Posted Jun 19, 2017 at The Best American Poetry
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Heisenberg’s Salon Susan Lewis BlazeVox Books, 2017 Susan Lewis’s new collection of prose poems engages the complex routines and the constantly shifting contours of daily life in the twenty-first century with great humor, terror, anger, and insight. Like Kafka, like Borges, Lewis explores the uncertainties that underwrite a life, and that linger in the margins of the page; from such uncertainties, and from the chaos embroidered into the antimacassars of the quotidian, Lewis’s prose poems present themselves as an endless gallery of rooms wherein one might dwell on the raging absurdities and the gentle profundities of existence. In these poems, Lewis introduces a man overwhelmed by the complexity of most things, refugees from the native urban clatter, a god of guilt trying to sharpen the curvatures of space-time, a girl who knows her waking life is an illusion, figures sidling into their lives like shy crabs, motivations stunted, discourses un-tongued, the logic of the stutter-step and the sucker punch, the language of bureaucracy colliding with medusa-headed vernaculars and scientific lexicons. Lewis’s ultimate subject, however, is the protean, indeterminate, baffling conundrum of the self, the mystery and multiplicity of our own individual discrete interior worlds. For Susan Lewis, the prose poem provides a frame within which passionate inwardness and exteriority might overlap, exchange places, negate each other, and continue their distinct pinprick shinings. These poems take form in the interstices of desire, “caught between reciprocity & the cutting edge,” providing glimpses of a “braided interior, veiled though it remained by a haze of evasion.” At their best, the poems startle and skitter, nimbly shifting stances between sentences, darting between parable and parabola—acidic, exquisite, and surreal in the way that only the waking world can be surreal. The poem, “A Variable Equation,” is characteristic in its method; the poem reads, in full: "This one had a weeping cat. In fact, he was a cat himself, when the notion struck him. He could leap from pool to pool like raindrops. When the pair of them cried, the earth beneath them shuddered, from pleasure or impatience. One day the cat’s tears dried up. It lay still becoming something else. Its man never found out who had ordered the new body, but he knew then & there he must get one like it. You could say he lorded it over his pet, but it was the cat become moonbeam which nurtured him before he had a self to speak of." Like a cat become moonbeam it is impermanence that nurtures these poems and moves them rapidly outward. Heisenberg’s Salon offers poems that are by turns cosmopolitan and sage, wry and idiosyncratic, eccentric and expertly executed. Each poem here creates a home for another—newer, stranger, older, atomized—way of life. Susan Lewis exposes the flux within the habitual, the unruliness of the very molecules within the customary; these outlandish internal geometries vanish and reappear as the ever-shifting furniture of the self. Dante Di Stefano is the author of Love is a Stone Endlessly in Flight (Brighthorse Books,... Continue reading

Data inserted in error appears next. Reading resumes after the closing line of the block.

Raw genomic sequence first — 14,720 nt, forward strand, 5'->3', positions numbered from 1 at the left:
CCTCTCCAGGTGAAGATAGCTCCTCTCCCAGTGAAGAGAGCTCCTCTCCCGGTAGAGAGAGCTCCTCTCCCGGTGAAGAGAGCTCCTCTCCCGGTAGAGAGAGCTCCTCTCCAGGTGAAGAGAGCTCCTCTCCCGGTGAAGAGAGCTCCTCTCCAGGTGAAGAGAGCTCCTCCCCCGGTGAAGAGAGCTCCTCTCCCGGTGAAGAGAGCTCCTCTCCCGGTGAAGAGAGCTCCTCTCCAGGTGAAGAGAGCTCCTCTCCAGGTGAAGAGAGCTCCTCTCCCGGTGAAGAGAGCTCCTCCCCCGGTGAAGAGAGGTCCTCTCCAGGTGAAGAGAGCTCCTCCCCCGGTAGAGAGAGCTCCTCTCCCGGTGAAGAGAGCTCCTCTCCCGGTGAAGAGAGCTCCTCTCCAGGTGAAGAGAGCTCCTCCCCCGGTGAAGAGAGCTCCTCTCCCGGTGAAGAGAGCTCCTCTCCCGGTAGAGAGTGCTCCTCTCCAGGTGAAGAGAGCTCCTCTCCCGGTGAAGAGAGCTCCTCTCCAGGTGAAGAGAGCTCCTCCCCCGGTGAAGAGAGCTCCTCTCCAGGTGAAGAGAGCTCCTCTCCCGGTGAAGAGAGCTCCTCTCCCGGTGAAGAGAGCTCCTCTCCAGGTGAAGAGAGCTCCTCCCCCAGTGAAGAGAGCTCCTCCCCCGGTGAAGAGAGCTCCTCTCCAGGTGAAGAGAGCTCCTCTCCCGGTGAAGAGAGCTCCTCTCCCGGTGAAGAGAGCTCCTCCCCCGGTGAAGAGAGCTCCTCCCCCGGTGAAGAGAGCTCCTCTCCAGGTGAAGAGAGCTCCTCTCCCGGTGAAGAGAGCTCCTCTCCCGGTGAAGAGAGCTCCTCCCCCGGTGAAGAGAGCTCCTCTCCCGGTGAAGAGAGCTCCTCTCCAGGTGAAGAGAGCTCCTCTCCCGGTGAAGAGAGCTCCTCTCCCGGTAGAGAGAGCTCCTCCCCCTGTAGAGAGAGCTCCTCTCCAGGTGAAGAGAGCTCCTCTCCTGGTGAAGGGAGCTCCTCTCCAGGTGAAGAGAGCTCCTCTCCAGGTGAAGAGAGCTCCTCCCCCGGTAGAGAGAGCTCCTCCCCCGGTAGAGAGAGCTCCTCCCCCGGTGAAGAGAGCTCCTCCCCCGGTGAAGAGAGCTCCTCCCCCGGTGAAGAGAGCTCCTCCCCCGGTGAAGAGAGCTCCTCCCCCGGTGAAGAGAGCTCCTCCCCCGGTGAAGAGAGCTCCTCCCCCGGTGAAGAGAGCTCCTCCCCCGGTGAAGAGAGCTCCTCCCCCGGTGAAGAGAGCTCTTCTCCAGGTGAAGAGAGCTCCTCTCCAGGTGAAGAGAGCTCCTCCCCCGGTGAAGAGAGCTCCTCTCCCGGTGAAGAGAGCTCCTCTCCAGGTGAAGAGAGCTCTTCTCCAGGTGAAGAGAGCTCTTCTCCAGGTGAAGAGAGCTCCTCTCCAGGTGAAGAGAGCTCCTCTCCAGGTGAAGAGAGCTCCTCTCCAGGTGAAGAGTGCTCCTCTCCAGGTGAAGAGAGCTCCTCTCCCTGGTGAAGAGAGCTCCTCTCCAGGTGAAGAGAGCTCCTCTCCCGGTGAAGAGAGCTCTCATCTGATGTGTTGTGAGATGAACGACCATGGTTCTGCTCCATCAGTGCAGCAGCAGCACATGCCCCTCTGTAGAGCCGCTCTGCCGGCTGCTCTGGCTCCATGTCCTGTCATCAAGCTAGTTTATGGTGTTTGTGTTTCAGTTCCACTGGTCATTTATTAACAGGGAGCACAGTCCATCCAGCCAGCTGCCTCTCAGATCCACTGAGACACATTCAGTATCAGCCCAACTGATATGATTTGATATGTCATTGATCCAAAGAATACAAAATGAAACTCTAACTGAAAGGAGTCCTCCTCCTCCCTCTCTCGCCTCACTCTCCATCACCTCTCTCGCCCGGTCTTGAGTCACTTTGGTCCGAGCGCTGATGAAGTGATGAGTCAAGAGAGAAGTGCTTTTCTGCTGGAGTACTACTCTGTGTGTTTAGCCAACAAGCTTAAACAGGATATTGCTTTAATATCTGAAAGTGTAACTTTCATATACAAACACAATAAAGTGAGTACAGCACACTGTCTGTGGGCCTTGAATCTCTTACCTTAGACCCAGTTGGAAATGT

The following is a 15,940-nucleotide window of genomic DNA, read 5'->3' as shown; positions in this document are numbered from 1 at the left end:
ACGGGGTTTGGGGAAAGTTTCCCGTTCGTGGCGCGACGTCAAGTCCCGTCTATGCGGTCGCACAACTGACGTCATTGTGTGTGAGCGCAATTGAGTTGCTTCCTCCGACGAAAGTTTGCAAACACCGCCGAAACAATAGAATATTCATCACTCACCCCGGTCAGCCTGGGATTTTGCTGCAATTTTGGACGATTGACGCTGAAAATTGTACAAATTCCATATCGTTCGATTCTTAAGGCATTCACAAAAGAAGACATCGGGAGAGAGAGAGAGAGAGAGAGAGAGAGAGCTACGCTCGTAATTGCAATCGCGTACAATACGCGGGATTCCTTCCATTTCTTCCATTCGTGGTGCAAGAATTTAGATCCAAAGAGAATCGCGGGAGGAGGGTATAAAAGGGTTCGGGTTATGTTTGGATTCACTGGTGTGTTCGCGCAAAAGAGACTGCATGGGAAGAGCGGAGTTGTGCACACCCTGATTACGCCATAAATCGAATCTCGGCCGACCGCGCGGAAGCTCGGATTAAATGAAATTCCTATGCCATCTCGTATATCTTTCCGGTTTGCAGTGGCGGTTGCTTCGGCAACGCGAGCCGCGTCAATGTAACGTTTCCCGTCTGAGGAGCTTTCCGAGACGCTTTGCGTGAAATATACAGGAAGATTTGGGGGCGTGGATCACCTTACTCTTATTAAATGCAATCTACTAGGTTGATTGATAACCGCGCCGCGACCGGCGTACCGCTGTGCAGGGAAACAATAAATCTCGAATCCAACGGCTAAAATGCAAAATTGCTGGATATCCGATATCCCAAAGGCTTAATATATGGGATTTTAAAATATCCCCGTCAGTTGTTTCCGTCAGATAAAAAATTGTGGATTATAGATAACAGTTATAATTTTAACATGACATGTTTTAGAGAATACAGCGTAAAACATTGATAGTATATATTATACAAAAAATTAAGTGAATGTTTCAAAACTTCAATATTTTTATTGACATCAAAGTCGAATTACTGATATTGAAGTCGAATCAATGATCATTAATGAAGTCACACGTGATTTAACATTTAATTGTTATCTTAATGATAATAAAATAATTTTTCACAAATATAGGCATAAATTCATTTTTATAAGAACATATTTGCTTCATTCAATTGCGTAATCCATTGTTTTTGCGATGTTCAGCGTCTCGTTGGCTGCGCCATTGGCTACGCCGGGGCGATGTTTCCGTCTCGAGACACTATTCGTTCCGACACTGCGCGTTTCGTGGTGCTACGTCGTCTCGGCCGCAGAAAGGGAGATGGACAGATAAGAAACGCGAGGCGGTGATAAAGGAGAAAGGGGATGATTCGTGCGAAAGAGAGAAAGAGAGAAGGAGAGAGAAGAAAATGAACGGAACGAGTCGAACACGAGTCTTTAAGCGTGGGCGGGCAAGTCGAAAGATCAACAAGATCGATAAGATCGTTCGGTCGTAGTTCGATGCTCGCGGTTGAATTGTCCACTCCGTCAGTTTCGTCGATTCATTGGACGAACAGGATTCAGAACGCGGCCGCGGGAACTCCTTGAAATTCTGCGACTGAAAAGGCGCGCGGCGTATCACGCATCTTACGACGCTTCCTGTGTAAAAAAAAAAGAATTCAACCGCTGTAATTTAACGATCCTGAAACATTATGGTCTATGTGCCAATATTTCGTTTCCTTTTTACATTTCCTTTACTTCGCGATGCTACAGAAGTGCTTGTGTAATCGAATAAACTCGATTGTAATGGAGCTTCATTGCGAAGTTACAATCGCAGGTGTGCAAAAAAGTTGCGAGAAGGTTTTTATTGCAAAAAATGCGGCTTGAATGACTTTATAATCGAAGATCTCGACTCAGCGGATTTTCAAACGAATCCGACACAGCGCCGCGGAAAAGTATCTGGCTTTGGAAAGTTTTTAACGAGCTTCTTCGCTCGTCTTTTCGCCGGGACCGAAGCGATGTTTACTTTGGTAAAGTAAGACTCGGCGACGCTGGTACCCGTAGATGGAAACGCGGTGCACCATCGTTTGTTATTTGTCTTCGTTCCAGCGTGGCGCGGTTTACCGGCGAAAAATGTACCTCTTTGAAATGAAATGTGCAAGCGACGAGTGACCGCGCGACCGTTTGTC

Posted May 15, 2017 at The Best American Poetry
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DD: How did Lithic Press come into being? DR: Before Lithic I was a geologist, an astronomer, and a teacher of earth and space science. Lithic means, pertaining to stone. Long before I became a geologist, my Dad was the poet of the family, so the possibility of poetry has always been about. I wrote a poem in second grade that gave me a good feeling. I wrote a poem in 1992, another in 1994, then they started coming more frequently. About 12 or 15 years ago, I became close with Jack Mueller, a lifelong constant poet-maker with deep knowledge and strong presence. He is a prolific trickster. As Hank Stamper might say, he'll “never give a inch.” Jack was a fixture in San Francisco in the 70’s, 80’s and 90’s, with Ginsberg, Corso, Doyle, Hirschman, Cherkovski, and the ongoing gang. He is a mountain (in the house at the top of the hill at the end of the road.) Thousands of 3X5 cards and bar napkins with rapidly sketched cartoons, sharpened by fast comment, piled on the dining room table. They captivated me. “Let's make a book of these napkins!” That became, Whacking the Punch Line, and that was the beginning of the Lith. Lithic Press started taking off about two years ago when I hired Kyle Harvey to do design and layout work. Kyle is a beautiful human: multi-talented, motivated, poet-musician-artist, and a brilliant designer! It is amazing to work with him! Lithic would not be what it is without him. DD: Tell us about your catalog. What do Lithic poets share in common? DR: Our catalog has about 30 titles from 20 writers. A little more than half are chappies, the others, perfect-bound longer collections. With the idea of creating rare books, we've done a couple of cloth-bound, numbered, Limited Editions (Jack Mueller's, The Gate, and Kierstin Bridger's, Demimonde.) There is one anthology, Going Down Grand, Poems from the Canyon, that includes poems from more than 50 writers, and a couple of cartoon books, collections of Jack’s, compression sketches, along with, Whacking..., there is, Who Said Hawaii? I can imagine publishing books on Natural History or really anything that becomes obvious to make. As far as I know, all Lithic writers put their pants on one leg at a time. I’m attracted to writers who pay attention to language in addition to any feelings, destinations, or particular sympathies. In all our books, I find some essence of existence, some insight, some play that makes the journey more stimulating. An overriding thought that Mueller has ground into me and his many minions is, Obey Emerging Form, which comes to him directly from his acquaintance with Robert Duncan, and the importance he gave Olson’s thoughts on projective verse. The idea has grown in me, transcends my writing, leads me to drill, bolt and hang rocks from ceilings and trees... led me to open a bookstore. I look for manuscripts that obey emerging form. DD: Can you talk about the... Continue reading